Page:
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To the Lighthouse Paperback – Unabridged, December 27, 1989
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From Publishers Weekly
Starred Review. British actress Juliet Stevenson makes for a better reader of Woolf's words than Nicole Kidman's Oscar-winning turn as Woolf in The Hours. Stevenson carefully sorts through Woolf's famously tangled modernist masterpiece about the interior lives of a well-to-do British family, and the ways in which the First World War permanently damaged European society. She reads in an amplified hush, her exaggeratedly formal British diction adding poignancy to the sense of dislocation and disorder that marks the book's transition from pre- to postwar. Her reading is quietly, carefully precise, and that precision is a solid complement to Woolf's own measured, inward-looking prose. (June)
Copyright © Reed Business Information, a division of Reed Elsevier Inc. All rights reserved. --This text refers to the Kindle Edition edition.
"To The Lighthouse is one of the greatest elegies in the English language, a book which transcends time" -- Margaret Drabble "It is an elegy for lost times and family life" * The Week * "Thrillingly introspective" -- Katy Guest * The Independent * --This text refers to the Kindle Edition edition.
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But Ms. James does pay homage to the "new" police procedural style by at least offering an explanation of why the CSIs (called SOCO's in Brit-speak, for I think Scene of Crime Officer) do not appear--the crime takes place on an isolated (fictional) "Combe Island," off the coast of Cornwall, and then . . . ah, but best not to say any more.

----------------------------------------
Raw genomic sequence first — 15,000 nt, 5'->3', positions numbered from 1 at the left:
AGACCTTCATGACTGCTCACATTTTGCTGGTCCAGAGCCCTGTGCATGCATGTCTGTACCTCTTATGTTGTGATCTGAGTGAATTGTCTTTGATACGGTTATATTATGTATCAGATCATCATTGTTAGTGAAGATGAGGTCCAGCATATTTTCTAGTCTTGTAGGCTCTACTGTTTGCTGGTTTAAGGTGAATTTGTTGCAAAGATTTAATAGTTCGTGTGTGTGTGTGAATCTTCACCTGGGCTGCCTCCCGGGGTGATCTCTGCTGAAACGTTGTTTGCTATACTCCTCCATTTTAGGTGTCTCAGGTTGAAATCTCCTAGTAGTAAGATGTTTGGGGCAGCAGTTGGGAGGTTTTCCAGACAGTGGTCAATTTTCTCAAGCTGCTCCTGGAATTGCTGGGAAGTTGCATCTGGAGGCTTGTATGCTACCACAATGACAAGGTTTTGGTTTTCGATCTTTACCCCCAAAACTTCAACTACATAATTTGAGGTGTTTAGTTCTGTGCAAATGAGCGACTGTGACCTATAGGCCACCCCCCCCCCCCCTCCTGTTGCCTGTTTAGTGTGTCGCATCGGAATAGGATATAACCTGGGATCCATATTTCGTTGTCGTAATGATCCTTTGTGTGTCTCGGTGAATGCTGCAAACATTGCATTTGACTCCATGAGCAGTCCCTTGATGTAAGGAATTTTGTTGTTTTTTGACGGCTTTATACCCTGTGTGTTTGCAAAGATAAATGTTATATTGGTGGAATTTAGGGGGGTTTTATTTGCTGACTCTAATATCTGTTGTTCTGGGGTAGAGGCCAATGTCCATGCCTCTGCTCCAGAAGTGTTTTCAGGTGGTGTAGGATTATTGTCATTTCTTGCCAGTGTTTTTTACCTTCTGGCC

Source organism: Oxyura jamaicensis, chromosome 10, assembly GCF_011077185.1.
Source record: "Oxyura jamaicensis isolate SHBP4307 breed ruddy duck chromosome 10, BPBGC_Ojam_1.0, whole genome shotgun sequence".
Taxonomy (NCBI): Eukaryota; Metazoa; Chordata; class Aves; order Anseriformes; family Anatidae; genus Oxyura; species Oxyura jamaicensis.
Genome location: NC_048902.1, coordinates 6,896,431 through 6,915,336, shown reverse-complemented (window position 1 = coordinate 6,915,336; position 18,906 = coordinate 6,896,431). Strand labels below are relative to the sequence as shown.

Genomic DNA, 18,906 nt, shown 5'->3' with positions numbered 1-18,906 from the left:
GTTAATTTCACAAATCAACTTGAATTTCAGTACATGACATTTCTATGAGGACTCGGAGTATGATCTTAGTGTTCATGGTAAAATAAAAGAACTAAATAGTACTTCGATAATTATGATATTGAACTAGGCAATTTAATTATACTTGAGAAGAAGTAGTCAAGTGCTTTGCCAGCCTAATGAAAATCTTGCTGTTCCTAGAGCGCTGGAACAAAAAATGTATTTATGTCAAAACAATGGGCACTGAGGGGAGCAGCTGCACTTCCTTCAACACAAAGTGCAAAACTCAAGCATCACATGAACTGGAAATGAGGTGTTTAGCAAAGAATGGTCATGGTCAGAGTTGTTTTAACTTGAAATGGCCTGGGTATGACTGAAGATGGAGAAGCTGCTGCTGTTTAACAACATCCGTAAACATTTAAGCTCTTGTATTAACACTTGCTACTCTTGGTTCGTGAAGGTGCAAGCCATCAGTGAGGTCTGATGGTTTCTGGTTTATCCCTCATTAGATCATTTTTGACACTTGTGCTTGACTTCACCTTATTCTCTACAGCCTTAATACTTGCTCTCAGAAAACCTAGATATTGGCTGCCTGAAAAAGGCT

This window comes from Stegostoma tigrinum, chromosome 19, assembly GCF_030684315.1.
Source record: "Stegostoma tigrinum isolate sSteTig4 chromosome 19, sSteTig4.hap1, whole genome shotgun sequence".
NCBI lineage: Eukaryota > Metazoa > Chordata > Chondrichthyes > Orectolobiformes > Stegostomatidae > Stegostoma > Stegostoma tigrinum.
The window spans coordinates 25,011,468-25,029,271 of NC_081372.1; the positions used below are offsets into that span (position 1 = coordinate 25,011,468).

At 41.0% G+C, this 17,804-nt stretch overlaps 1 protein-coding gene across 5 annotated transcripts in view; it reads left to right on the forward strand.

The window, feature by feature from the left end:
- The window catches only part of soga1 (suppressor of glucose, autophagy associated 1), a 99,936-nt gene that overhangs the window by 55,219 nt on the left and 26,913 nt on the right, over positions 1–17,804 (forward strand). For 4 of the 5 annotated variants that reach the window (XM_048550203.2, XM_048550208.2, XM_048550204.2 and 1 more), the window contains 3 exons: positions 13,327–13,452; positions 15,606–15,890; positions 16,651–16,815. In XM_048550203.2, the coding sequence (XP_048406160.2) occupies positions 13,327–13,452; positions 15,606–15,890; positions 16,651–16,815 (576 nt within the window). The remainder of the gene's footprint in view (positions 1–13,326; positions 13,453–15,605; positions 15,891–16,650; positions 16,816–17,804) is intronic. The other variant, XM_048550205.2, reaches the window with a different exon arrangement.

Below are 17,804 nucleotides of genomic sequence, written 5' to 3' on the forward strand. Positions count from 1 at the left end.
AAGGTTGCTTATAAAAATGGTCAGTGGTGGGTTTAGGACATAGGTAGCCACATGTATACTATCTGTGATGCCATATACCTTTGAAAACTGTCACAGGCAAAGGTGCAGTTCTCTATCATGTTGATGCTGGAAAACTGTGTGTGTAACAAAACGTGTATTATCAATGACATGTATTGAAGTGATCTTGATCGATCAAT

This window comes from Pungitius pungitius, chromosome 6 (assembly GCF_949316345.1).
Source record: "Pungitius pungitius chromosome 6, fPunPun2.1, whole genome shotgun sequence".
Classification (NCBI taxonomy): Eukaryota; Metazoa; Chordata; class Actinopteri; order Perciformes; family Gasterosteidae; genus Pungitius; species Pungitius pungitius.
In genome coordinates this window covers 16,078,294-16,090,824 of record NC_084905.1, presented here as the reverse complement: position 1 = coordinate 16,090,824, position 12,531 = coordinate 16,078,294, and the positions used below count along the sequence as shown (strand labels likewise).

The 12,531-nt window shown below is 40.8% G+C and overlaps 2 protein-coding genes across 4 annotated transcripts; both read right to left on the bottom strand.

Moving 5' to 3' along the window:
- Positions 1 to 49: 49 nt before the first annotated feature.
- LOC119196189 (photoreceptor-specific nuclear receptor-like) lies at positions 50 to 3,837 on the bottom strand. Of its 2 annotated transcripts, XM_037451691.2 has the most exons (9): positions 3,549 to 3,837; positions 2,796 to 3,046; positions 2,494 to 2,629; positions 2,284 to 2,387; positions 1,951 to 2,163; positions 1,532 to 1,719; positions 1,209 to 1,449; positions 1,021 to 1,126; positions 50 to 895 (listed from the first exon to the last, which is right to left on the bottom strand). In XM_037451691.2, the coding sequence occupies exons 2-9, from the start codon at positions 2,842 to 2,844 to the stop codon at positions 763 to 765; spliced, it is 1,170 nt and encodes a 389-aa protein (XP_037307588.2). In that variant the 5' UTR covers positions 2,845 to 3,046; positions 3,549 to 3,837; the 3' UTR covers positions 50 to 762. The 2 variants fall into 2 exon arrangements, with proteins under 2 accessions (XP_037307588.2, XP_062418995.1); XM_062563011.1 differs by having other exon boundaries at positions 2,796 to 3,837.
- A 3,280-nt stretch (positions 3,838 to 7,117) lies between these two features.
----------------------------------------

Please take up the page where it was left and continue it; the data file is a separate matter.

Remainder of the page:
As always, the characters are expertly drawn (my favorite is the young woman, Millie, who Ms. James, now in her 80s, seems to understand very well), the scenes expertly set, the clues all there for you. But will you guess whodunit before Ms. James is ready to tell you? That, of course, is always the pleasure in a James novel. It's always a treat to play along, perhaps re-reading certain scenes when something comes to "AD's" mind. Or your own.
And, again as always, the novel is very cinematic--many of the books in the series have been seen on BBC television--and maybe you'll start casting the movie version in your head.
It gives away nothing to say that at the end of "The Lighthouse," Adam Dalgliesh and his associates Kate Miskin and Francis Benton-Smith leave the scene by helicopter. In your mind maybe you'll hear the noise of the chopper, as it "soars above a white tumble of clouds into the shining air."
Roll the credits.
Interesting mystery and writing.